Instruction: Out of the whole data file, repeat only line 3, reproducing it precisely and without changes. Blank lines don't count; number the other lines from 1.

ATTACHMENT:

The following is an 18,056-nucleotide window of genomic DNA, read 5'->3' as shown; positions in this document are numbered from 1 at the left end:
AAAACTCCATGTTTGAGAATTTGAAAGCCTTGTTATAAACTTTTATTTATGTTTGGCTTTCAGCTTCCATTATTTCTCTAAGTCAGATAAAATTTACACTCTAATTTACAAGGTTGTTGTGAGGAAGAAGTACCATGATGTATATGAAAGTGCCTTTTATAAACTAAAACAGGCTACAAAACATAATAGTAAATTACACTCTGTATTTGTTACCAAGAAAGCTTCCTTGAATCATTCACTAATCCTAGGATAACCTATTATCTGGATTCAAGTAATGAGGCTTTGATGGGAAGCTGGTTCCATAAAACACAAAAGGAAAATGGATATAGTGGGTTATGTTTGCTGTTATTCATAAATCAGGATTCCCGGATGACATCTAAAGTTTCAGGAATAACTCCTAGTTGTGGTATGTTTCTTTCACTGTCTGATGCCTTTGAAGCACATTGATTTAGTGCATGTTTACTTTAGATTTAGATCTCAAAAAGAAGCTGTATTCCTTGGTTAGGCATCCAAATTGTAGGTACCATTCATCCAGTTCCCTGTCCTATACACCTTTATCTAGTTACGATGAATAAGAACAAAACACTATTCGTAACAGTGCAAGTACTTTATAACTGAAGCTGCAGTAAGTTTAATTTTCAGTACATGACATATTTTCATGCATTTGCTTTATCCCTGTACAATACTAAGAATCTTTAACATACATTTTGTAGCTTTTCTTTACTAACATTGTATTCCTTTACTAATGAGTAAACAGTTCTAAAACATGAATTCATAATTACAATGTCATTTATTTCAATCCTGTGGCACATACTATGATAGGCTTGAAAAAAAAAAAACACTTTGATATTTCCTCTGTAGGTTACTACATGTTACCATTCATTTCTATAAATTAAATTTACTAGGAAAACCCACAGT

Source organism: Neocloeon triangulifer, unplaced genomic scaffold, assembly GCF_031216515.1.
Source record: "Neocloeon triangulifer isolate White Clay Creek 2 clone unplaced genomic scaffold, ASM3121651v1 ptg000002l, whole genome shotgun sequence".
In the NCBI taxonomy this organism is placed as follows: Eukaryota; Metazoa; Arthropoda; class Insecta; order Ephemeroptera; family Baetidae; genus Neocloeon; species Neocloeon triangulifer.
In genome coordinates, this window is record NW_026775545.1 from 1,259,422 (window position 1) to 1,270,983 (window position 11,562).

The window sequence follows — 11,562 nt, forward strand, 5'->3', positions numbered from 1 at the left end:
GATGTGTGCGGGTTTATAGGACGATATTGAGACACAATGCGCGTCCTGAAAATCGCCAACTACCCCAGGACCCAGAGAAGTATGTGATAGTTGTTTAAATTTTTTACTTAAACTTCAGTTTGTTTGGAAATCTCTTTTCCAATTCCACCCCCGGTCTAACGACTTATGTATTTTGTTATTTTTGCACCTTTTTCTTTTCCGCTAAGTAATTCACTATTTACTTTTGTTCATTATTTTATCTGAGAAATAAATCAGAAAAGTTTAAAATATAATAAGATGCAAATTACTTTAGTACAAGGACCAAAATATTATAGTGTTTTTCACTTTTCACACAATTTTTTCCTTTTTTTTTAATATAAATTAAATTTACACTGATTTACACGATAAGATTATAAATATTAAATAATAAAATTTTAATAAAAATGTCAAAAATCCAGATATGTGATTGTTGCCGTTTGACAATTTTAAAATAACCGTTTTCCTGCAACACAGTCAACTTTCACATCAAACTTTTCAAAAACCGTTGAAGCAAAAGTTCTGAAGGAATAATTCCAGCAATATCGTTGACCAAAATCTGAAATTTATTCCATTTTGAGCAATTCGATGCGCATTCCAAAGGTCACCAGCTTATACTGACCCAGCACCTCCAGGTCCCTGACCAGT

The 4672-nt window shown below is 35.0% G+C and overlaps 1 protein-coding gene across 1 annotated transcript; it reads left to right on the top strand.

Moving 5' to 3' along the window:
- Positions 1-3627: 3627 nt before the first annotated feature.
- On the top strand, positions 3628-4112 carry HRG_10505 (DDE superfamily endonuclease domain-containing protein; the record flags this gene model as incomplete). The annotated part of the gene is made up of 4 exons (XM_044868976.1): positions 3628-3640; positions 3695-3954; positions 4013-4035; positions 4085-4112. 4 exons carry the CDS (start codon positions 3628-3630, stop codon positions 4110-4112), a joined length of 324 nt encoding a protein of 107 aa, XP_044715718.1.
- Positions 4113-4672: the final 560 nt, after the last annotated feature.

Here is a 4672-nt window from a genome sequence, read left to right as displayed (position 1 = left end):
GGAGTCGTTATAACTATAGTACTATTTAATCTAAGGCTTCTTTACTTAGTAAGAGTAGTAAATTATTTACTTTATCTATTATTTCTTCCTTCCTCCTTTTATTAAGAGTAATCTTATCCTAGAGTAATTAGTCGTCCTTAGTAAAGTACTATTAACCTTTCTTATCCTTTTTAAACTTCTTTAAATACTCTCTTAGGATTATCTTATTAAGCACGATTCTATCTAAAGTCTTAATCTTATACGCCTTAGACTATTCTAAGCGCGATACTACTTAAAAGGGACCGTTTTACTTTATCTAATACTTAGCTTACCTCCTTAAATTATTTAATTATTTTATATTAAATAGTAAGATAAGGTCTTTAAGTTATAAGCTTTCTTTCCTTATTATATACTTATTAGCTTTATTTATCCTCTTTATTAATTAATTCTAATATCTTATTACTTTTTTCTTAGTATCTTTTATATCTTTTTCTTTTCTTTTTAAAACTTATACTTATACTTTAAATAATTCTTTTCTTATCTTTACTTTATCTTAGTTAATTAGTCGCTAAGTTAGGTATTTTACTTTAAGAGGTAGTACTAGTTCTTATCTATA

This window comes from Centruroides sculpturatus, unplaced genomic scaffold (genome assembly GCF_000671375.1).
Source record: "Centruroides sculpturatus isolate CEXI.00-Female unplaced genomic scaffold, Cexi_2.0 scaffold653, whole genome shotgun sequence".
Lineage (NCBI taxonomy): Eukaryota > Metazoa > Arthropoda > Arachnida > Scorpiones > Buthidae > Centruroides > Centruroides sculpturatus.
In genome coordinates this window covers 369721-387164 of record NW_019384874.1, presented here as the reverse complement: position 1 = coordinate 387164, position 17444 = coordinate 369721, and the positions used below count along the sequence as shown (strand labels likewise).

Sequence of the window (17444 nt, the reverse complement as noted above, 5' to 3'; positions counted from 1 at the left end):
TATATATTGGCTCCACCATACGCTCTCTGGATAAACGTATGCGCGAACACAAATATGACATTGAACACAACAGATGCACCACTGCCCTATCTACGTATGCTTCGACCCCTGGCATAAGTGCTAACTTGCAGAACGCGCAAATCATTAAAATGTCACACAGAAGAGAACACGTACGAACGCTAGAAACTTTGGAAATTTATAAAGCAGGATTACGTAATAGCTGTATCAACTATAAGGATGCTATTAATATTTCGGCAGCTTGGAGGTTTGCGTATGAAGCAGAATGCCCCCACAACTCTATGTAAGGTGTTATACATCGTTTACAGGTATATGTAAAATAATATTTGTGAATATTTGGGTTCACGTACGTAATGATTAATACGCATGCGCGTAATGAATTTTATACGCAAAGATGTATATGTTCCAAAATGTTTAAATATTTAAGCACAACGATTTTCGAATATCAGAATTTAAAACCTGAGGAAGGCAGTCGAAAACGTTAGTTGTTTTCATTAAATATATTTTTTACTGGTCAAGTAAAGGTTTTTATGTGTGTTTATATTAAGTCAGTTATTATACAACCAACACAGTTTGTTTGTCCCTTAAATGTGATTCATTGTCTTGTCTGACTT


Source organism: Neocloeon triangulifer, unplaced genomic scaffold, assembly GCF_031216515.1.